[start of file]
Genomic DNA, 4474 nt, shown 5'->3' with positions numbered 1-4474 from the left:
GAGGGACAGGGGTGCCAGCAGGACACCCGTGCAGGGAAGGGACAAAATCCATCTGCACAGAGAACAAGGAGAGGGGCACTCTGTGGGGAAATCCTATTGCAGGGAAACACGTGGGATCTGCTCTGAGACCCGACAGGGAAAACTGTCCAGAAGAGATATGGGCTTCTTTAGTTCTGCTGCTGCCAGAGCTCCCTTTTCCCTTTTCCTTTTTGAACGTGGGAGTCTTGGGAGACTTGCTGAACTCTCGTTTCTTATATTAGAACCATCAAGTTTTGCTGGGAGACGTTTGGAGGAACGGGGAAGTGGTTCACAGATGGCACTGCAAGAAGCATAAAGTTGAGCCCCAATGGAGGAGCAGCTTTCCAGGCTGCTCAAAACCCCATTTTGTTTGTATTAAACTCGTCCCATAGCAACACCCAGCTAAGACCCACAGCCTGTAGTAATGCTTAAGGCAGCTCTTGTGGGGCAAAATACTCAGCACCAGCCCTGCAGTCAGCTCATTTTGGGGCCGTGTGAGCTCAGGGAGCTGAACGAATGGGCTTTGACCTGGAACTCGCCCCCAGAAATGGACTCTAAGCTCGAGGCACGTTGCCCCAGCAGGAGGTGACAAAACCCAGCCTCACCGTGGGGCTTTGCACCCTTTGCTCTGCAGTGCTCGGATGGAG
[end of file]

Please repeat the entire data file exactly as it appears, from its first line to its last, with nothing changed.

Genomic DNA, 4474 nt, shown 5'->3' with positions numbered 1-4474 from the left:
GAGGGACAGGGGTGCCAGCAGGACACCCGTGCAGGGAAGGGACAAAATCCATCTGCACAGAGAACAAGGAGAGGGGCACTCTGTGGGGAAATCCTATTGCAGGGAAACACGTGGGATCTGCTCTGAGACCCGACAGGGAAAACTGTCCAGAAGAGATATGGGCTTCTTTAGTTCTGCTGCTGCCAGAGCTCCCTTTTCCCTTTTCCTTTTTGAACGTGGGAGTCTTGGGAGACTTGCTGAACTCTCGTTTCTTATATTAGAACCATCAAGTTTTGCTGGGAGACGTTTGGAGGAACGGGGAAGTGGTTCACAGATGGCACTGCAAGAAGCATAAAGTTGAGCCCCAATGGAGGAGCAGCTTTCCAGGCTGCTCAAAACCCCATTTTGTTTGTATTAAACTCGTCCCATAGCAACACCCAGCTAAGACCCACAGCCTGTAGTAATGCTTAAGGCAGCTCTTGTGGGGCAAAATACTCAGCACCAGCCCTGCAGTCAGCTCATTTTGGGGCCGTGTGAGCTCAGGGAGCTGAACGAATGGGCTTTGACCTGGAACTCGCCCCCAGAAATGGACTCTAAGCTCGAGGCACGTTGCCCCAGCAGGAGGTGACAAAACCCAGCCTCACCGTGGGGCTTTGCACCCTTTGCTCTGCAGTGCTCGGATGGAG